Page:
Learning to Pray Liturgically
Father Paul Schmidt has served as the priest personnel director for the Diocese of Oakland, California, and also as diocesan director of religious education and as pastor of St. Agnes Parish in Concord.
He holds a master's of divinity degree from St. Patrick's Seminary in Menlo Park and a master's degree in English from California State University, Hayward.
He was a columnist for The Catholic Voice, the Oakland diocesan newspaper, for many years.
Father Schmidt is author of the book Buried Treasures: A Guide to the Catechism of the Catholic Church
This article, which has appeared in The Voice (Oakland), is reprinted from The Catholic Herald, the newspaper for the Diocese of Sacramento, with the kind permission of Julie Sly, Editor.
Part I: Introduction
Ocean liners to Hawaii used to advertise: "Getting there is half the fun."
Anticipation can be very exciting. It can also set us up for disappointment.
The wrapped package has infinite possibilities; unwrapped, it can only fulfill one of our dreams.
Anticipation can help our participation in Sunday Eucharist.
We can look forward to hearing the Word of God — and look over the readings beforehand.
We can join groups such as the choir or the planning committee, which prepares the liturgy.
This anticipation will help us pray better.
But great expectations can also turn out to be let-downs.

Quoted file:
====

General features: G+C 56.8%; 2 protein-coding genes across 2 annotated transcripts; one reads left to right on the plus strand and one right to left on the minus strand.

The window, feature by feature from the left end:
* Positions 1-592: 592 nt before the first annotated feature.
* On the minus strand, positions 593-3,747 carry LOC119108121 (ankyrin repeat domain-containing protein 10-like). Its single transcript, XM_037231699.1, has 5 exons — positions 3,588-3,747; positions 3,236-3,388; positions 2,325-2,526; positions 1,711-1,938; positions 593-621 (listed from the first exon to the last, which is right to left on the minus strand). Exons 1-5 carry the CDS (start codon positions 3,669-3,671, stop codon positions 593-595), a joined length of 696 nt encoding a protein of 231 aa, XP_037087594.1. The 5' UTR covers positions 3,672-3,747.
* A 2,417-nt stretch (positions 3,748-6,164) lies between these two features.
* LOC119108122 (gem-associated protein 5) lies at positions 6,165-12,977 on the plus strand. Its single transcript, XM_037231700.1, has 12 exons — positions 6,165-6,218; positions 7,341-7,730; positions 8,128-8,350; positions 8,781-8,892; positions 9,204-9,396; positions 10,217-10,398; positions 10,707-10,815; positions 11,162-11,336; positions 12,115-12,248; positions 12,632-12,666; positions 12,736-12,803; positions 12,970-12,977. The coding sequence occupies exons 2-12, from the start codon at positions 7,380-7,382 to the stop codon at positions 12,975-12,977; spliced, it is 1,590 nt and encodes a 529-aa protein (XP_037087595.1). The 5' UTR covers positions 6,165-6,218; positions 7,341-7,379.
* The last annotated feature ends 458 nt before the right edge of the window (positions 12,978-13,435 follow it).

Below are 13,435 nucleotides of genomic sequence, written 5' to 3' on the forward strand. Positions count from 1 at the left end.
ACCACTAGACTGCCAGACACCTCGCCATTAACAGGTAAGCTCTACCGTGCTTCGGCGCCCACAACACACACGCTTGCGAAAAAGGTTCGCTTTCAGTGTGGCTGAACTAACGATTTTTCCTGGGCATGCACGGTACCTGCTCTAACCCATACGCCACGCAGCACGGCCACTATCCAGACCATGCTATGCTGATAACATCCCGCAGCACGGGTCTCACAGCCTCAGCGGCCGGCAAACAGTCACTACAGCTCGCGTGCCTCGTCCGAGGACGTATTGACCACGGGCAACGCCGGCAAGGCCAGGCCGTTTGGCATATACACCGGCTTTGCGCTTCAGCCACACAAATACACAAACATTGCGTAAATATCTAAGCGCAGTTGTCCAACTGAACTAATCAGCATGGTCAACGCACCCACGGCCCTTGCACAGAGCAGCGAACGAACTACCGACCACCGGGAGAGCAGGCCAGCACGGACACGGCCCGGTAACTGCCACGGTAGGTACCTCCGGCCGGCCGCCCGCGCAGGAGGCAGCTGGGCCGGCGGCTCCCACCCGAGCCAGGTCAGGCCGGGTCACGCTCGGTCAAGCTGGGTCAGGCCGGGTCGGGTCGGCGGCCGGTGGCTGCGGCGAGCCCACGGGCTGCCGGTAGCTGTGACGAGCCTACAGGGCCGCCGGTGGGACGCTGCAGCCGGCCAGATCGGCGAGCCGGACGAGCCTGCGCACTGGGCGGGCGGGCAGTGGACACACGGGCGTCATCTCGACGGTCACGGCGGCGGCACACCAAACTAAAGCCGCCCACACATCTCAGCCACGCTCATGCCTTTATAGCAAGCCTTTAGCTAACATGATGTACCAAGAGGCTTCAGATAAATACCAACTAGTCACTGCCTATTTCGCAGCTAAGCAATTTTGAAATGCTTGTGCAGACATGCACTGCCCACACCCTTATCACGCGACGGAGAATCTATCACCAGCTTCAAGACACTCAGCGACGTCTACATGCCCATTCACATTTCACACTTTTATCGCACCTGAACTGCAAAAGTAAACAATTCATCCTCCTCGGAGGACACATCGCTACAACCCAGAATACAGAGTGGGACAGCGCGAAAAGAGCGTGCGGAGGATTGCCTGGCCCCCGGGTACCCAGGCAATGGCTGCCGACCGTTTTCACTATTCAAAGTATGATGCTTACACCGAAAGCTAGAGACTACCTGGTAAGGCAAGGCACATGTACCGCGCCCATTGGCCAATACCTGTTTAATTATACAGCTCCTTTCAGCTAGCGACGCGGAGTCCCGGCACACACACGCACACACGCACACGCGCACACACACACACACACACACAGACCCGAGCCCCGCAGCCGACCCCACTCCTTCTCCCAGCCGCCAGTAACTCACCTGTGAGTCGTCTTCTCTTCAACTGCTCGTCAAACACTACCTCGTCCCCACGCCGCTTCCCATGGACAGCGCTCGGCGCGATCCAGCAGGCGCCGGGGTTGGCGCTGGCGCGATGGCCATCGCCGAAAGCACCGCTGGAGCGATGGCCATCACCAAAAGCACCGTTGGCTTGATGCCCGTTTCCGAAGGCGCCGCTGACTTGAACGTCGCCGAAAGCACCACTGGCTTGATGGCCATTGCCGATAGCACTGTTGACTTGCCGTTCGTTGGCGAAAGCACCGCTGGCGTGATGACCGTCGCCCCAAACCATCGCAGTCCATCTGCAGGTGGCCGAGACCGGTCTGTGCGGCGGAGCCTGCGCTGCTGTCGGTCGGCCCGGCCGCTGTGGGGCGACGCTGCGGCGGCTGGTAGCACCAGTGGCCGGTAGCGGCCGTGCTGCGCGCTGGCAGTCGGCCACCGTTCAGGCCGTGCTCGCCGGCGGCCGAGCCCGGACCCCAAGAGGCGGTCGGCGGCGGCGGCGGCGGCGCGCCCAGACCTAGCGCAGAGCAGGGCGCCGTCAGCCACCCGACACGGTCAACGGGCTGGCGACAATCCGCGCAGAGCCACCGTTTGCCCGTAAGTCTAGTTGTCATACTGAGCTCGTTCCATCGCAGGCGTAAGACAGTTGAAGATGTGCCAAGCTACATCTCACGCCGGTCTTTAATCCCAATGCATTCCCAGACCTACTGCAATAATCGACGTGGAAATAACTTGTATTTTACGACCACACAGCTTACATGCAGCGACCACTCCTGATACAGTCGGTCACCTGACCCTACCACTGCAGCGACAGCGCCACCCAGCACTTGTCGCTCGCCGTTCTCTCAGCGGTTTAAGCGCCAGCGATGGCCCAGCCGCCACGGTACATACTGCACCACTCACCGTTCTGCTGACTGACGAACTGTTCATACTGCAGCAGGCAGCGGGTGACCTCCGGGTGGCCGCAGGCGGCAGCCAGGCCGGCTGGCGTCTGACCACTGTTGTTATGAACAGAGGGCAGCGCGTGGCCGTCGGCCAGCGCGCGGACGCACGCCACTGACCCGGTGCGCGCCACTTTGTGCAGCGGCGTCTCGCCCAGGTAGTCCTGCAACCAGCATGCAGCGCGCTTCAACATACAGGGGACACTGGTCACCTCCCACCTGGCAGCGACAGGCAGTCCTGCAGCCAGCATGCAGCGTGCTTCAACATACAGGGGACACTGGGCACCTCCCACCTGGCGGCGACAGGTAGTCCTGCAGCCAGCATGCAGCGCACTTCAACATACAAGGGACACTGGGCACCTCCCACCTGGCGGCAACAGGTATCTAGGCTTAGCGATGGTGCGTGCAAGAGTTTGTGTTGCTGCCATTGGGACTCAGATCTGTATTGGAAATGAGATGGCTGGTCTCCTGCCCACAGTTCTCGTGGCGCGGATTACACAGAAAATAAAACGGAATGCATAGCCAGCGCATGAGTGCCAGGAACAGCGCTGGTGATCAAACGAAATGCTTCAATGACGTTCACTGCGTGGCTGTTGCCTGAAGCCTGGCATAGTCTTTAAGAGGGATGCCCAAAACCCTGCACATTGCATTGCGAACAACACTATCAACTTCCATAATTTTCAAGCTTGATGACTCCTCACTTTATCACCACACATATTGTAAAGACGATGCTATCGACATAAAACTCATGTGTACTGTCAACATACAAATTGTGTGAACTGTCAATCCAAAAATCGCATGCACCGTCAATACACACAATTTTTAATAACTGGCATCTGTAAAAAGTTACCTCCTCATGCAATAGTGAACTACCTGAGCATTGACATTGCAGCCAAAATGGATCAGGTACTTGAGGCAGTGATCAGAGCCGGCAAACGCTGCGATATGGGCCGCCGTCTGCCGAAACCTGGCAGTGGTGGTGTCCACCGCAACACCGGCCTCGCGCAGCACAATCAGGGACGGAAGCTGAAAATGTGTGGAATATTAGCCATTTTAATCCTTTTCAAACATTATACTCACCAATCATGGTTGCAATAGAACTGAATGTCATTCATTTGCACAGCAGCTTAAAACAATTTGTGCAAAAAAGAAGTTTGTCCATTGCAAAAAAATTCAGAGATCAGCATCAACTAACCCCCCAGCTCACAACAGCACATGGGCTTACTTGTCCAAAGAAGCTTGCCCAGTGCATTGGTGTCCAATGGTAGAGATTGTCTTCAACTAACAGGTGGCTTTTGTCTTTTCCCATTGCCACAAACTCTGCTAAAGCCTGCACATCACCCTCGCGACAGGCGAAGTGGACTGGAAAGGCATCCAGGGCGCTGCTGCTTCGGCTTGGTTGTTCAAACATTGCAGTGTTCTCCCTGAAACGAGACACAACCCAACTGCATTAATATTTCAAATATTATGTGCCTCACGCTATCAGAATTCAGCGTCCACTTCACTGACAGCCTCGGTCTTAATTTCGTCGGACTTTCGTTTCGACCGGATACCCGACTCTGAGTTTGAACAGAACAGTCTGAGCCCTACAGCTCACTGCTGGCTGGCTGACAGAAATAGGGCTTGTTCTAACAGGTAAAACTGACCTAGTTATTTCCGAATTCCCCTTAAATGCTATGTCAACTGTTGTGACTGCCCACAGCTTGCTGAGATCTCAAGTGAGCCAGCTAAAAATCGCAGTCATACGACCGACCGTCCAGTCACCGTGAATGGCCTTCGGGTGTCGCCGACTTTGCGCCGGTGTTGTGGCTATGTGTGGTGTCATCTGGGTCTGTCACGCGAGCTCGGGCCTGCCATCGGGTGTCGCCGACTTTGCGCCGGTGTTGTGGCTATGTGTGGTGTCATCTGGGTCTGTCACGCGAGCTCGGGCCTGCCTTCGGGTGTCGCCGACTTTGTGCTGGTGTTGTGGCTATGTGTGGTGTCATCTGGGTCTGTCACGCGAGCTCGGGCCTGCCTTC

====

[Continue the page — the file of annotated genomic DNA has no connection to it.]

If we have unrealistic or misdirected expectations, we will be disappointed.
Take, for example, the matter of silence or sound in church.
Some people expect Sunday worship to provide a time of peace and quiet after the noise and bustle of the week.
In the days of the silent Mass, when the priest prayed quietly in Latin, this was possible.
There was time to say one's prayers while the priest said his. There was an intense silence surrounding the consecration.
There were quiet moments after holy Communion. If there was music, it provided an unobtrusive background.
Before and after Mass no one talked in church.
Popes, beginning with St. Pius X at the beginning of the 20th century, asked us to start making noise in church.
Most of these noises were still in Latin, and some of them were set to Gregorian chant.
Because the liturgy is the worship of the whole mystical body of Christ, the whole family of God, the popes wanted us to worship as a body, as a family.
They asked us to express our unity in communal prayer and song.
Pope Pius XII outlined various levels of participation in the Mass prayers.
Pope John XXIII told us not to sit in church like telegraph poles.
Even if there had never been a Second Vatican Council, the days of the silent Mass were ended.
Did this development do away with our need for silence? Of course not.
But it did lessen the time available for silence during the liturgy.
The few opportunities for silence which still remain do not satisfy our need for individual quiet prayer.
We must find time to do this elsewhere. We cannot expect our celebration of the Eucharist to fulfill this need.